Next I opened a small brown paper bag that had a piece of tape on the rolled top holding it closed. Prying the tape off and un-crinkling the paper I remembered what was inside. When we were traveling out of Orlando heading for Tampa, it got late and we were passing through a town called Kissimmee. The town was electrified with lights and people; a giant marquee sign with at least a thousand light bulbs that said “Old Town” in front of a Ferris wheel beckoned us toward it. The decorative street lamps were a convincing re-creation of the old gas lamps with tungsten filaments from the early 1900s, and they gave off a similar warm glow which made the damp cobblestones reflect an even warmer orange light. The shops were all busy with patrons, and we had caught a glimpse of an arcade area which was exactly what we needed to unwind.

This arcade was different than any I had ever seen before; I had never seen games like these. I went up to a game that said it was a fortune telling machine. It had two copper plates shaped like a left and a right hand; I put seventy-five cents in the machine and placed my hands on the plates. The copper was cold and kind of greasy, but I held my hands steady wanting to know my future. Slowly a printer in the machine started to make noises like a Dot Matrix printer, and eventually a slot about a foot under the right copper plate spit out a thick blue card with holes punched in it. I grabbed the card anxiously to read the fortune for my right hand, and to my dismay I read what sex noises I make in bed (a sonic boom), and what animal I make love like (a snake). I was embarrassed and amused at the same time. I did not wait for the slow and loud printer to finish my left hand; it was time to find my dad. We left the strangest arcade I had been to and went to see what the shops had to offer.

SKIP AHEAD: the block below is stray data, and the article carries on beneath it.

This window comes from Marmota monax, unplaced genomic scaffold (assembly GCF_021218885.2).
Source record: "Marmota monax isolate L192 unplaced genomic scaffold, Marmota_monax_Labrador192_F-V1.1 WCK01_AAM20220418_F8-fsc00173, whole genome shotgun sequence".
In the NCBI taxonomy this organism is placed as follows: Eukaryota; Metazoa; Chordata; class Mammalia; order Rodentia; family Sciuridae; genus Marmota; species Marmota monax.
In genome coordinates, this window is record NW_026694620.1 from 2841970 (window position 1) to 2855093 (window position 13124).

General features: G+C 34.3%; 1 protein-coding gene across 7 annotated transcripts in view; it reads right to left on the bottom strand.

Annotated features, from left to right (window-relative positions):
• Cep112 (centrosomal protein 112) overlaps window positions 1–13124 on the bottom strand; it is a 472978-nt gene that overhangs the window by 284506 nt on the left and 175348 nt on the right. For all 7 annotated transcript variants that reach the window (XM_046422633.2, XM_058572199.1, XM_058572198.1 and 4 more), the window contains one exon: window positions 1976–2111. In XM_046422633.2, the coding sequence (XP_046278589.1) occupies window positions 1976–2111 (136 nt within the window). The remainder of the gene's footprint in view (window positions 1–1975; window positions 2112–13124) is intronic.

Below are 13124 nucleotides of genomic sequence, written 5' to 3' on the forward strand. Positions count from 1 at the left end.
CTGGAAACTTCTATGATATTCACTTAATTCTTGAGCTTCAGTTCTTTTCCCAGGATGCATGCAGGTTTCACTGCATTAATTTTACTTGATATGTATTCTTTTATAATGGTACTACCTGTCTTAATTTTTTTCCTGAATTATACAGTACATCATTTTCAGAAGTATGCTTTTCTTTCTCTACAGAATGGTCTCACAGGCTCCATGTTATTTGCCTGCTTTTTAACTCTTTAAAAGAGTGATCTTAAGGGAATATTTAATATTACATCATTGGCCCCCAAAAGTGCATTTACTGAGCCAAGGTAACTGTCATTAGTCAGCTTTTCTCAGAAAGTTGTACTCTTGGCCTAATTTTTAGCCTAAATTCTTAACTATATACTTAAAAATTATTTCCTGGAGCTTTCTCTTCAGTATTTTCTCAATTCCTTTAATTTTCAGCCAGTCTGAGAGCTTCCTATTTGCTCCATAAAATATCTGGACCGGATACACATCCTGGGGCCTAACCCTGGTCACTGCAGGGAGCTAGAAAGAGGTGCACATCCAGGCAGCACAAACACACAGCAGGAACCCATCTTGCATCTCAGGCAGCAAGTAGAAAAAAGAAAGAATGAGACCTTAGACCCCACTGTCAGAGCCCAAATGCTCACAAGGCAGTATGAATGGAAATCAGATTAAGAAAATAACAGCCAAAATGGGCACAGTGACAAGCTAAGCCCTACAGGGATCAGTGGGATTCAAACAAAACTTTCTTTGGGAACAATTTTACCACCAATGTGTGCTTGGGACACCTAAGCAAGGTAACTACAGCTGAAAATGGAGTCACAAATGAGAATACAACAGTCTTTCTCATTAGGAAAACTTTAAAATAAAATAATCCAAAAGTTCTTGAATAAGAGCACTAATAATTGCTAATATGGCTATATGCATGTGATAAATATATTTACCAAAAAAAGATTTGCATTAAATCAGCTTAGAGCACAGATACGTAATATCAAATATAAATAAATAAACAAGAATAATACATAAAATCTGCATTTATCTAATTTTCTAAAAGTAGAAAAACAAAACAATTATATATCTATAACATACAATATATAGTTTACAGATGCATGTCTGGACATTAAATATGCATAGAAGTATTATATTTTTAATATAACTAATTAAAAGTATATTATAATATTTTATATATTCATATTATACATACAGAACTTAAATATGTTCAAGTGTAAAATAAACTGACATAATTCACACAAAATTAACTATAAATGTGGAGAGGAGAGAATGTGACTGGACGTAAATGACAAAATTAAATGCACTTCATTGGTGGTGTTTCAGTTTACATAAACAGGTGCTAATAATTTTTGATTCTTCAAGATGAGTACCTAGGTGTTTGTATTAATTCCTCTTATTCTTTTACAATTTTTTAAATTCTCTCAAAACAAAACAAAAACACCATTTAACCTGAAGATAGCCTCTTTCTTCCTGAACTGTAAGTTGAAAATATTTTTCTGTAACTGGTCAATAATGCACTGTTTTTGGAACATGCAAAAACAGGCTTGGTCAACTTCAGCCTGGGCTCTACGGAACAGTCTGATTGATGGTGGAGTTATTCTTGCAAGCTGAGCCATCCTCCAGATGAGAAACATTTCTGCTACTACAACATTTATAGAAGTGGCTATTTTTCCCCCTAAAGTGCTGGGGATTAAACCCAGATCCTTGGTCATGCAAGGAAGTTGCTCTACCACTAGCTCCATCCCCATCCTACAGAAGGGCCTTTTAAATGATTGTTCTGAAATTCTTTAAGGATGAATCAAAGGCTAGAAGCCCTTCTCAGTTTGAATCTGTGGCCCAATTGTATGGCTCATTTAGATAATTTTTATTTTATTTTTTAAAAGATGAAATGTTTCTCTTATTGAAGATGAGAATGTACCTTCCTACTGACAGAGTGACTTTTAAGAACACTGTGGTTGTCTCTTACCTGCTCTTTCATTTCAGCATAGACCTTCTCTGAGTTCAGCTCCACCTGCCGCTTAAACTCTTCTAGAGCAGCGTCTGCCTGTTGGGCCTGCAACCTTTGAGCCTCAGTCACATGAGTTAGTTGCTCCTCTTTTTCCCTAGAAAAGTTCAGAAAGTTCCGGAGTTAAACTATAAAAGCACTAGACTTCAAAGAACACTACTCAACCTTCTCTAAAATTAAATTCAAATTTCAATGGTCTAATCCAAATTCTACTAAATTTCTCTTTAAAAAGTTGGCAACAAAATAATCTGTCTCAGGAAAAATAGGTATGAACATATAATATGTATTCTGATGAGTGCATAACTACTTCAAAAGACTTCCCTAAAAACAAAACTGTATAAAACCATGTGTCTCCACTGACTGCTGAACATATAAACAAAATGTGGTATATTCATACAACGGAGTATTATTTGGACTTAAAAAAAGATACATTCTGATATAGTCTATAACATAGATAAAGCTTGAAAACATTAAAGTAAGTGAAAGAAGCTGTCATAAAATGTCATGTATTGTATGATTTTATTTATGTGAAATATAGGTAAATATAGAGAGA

The streets that the shops were on seemed like something out of Venice; small alleys with cobblestone that came to a slight v-shape in the middle for rain drainage, brightly colored flags at shop doors, and warm light pouring from the stores out into the night. The patrons had started clearing out and some shops were closing. We strolled a bit and eventually ducked into one shop that had some handsome natural stones in the window. This shop was also getting ready to close so we took a quick look around the small closet sized room, but I got fixated on a case of rings. My dad came over and asked which one I liked and I pointed at a large oval abalone set on top of a silver band. Dad then scooted me outside and came following a minute later.  I thought he had gotten the ring for me, but I wasn’t sure. As I sat in the sand and opened the small paper bag, I knew he had gotten it. Overjoyed, I slid the ring onto my thumb and gave my dad a big hug.

Dawning McGinnis